Food for thought

It was hard to narrow down the materials for the Crerar Library exhibit, You Are What You Eat: Nutrition and Health, to four glass cases, says Reed Lowrie, AM’87, a science reference librarian who helped write the exhibit notes. Yet in that small space Lowrie, science library director Kathleen Zar, and reference librarian Barbara Kern fit in a feast of old cookbooks and guides, contemporary magazines and diet fads—the history of U.S. food practices from colonial America to the modern day.

The first case includes the first cookbook written and published in the United States, and it’s a mouthful: Amelia Simmons’s 1796 American Cookery; or, the Art of Dressing Viands, Fish, Poultry, and Vegetables, and the Best Modes of Making Pastes, Puffs, Pies, Tarts, Puddings, Custards, and Preserves, and All Kinds of Cakes, from the Imperial Plumb to the Plain Cake, Adopted to This Country, and All Grades of Life. (Crerar has a 1963 special limited edition.) The case also offers a taste of 19th-century nutrition reformers Sylvester Graham, the Kellogg brothers, and C. W. Post—who all believed a scientific diet rich in grains and nuts would promote health and even cure physical and mental ailments—and Harriet Beecher Stowe and her sister Catherine Esther Beecher, who wrote The House-keepers Manual in 1874.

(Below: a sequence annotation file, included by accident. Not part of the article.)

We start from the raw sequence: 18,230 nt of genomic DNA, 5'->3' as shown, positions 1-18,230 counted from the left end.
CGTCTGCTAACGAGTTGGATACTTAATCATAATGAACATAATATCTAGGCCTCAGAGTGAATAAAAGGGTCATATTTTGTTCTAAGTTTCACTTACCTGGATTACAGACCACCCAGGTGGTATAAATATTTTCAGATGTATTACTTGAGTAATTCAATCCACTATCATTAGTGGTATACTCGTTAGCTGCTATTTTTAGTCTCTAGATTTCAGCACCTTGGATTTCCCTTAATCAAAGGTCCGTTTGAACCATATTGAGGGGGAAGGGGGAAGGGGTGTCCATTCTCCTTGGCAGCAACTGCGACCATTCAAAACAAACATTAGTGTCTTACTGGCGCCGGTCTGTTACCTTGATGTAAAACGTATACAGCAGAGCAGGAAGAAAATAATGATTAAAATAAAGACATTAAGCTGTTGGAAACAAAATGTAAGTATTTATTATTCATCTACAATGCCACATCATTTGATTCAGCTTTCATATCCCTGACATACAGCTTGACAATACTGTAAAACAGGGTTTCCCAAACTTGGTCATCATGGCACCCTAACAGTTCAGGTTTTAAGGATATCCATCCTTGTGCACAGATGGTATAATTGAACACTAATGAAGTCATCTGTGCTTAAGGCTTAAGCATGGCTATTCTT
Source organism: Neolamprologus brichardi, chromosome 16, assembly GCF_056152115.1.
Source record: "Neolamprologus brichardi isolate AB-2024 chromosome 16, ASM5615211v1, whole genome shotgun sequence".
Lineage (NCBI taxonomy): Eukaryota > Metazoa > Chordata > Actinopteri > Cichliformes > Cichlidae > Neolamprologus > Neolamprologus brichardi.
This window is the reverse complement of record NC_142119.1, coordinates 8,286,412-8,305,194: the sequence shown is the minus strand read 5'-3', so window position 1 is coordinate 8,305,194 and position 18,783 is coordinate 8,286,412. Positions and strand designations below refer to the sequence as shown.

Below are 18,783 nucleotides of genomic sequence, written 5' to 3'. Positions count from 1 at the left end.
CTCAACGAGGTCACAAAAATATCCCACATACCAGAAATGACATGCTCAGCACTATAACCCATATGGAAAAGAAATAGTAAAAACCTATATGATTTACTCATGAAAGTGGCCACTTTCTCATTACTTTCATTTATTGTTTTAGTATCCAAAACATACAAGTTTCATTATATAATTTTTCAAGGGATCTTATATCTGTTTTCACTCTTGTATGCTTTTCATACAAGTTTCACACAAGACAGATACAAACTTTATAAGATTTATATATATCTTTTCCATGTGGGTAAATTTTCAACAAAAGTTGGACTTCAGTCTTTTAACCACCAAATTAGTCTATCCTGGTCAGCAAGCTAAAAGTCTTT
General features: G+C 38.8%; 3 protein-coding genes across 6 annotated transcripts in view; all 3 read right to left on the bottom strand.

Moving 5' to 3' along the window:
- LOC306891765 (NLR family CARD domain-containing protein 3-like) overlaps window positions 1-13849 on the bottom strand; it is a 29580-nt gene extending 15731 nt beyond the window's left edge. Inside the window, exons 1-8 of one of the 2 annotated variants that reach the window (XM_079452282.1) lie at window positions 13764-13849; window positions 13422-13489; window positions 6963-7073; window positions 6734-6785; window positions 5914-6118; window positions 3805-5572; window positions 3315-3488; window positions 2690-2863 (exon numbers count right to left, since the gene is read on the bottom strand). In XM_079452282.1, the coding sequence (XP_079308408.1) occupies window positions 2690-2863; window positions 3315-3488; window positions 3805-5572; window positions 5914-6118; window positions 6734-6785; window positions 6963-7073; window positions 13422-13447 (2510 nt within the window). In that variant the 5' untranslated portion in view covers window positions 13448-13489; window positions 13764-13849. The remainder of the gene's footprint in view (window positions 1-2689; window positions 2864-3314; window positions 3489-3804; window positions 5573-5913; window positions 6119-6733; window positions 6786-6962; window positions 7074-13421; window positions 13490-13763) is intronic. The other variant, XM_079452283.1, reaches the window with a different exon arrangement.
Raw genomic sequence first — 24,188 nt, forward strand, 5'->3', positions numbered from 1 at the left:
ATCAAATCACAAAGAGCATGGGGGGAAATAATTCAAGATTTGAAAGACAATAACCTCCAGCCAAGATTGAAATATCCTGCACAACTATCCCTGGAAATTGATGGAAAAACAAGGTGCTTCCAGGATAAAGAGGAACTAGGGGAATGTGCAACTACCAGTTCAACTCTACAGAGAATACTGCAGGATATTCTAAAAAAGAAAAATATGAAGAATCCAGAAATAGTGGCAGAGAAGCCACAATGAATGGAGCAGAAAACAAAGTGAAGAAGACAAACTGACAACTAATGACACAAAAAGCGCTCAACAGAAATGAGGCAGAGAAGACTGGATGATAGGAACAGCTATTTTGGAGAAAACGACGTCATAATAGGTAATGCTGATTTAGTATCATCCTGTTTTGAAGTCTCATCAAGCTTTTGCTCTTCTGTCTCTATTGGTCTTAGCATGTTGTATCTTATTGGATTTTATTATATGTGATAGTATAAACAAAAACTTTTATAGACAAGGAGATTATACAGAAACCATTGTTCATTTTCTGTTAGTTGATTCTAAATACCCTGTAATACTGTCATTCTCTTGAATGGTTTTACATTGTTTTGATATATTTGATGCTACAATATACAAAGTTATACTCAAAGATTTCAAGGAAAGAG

The exhibit next highlights storing and shipping advances—the ice box, canning, railroads—which accompanied some food-production shortcomings, creating the unsavory conditions detailed in Upton Sinclair’s The Jungle (1906) and eventually new laws. Then it’s on to nutrition today, including diet books contributed by library staff members. While the Kellogg brothers were the first to exploit Americans’ desire for healthy living, the notes say, fads such as the Atkins diet and the Coconut diet, published in January, continue to be big business. Finally the exhibit offers a practical discussion on body image and portion size, with help from BSD nutrition teacher Mindy Schwartz. Six dice, for example, equal one portion of cheese, and a deck of playing cards measures three ounces of meat.

The exhibit ends June 11.

By A.M.B.

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February 23, 2005